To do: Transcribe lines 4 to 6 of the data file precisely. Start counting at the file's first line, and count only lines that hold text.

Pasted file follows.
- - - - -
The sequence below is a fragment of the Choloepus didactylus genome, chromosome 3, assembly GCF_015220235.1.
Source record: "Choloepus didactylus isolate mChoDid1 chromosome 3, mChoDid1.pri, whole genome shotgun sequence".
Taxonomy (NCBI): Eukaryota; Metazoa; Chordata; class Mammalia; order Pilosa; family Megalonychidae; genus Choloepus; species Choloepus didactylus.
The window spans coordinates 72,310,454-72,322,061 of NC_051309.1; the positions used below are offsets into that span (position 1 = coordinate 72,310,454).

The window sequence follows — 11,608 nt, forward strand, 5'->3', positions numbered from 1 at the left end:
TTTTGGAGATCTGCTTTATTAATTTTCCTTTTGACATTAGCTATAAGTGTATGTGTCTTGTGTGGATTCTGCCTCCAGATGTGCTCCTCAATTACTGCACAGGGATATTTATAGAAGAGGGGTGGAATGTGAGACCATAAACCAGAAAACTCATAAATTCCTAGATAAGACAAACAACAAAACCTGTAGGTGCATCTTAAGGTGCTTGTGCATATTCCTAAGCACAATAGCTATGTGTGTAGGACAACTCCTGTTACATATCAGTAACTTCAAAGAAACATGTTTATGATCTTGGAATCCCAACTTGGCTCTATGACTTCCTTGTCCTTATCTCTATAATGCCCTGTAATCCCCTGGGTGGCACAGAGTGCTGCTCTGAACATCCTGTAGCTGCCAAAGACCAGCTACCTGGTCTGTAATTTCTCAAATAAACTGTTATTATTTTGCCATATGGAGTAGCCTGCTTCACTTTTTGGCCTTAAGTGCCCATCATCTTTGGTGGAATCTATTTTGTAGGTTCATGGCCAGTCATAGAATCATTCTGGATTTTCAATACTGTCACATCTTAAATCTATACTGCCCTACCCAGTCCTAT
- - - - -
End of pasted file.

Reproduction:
The window spans coordinates 72,310,454-72,322,061 of NC_051309.1; the positions used below are offsets into that span (position 1 = coordinate 72,310,454).

The window sequence follows — 11,608 nt, forward strand, 5'->3', positions numbered from 1 at the left end:
TTTTGGAGATCTGCTTTATTAATTTTCCTTTTGACATTAGCTATAAGTGTATGTGTCTTGTGTGGATTCTGCCTCCAGATGTGCTCCTCAATTACTGCACAGGGATATTTATAGAAGAGGGGTGGAATGTGAGACCATAAACCAGAAAACTCATAAATTCCTAGATAAGACAAACAACAAAACCTGTAGGTGCATCTTAAGGTGCTTGTGCATATTCCTAAGCACAATAGCTATGTGTGTAGGACAACTCCTGTTACATATCAGTAACTTCAAAGAAACATGTTTATGATCTTGGAATCCCAACTTGGCTCTATGACTTCCTTGTCCTTATCTCTATAATGCCCTGTAATCCCCTGGGTGGCACAGAGTGCTGCTCTGAACATCCTGTAGCTGCCAAAGACCAGCTACCTGGTCTGTAATTTCTCAAATAAACTGTTATTATTTTGCCATATGGAGTAGCCTGCTTCACTTTTTGGCCTTAAGTGCCCATCATCTTTGGTGGAATCTATTTTGTAGGTTCATGGCCAGTCATAGAATCATTCTGGATTTTCAATACTGTCACATCTTAAATCTATACTGCCCTACCCAGTCCTAT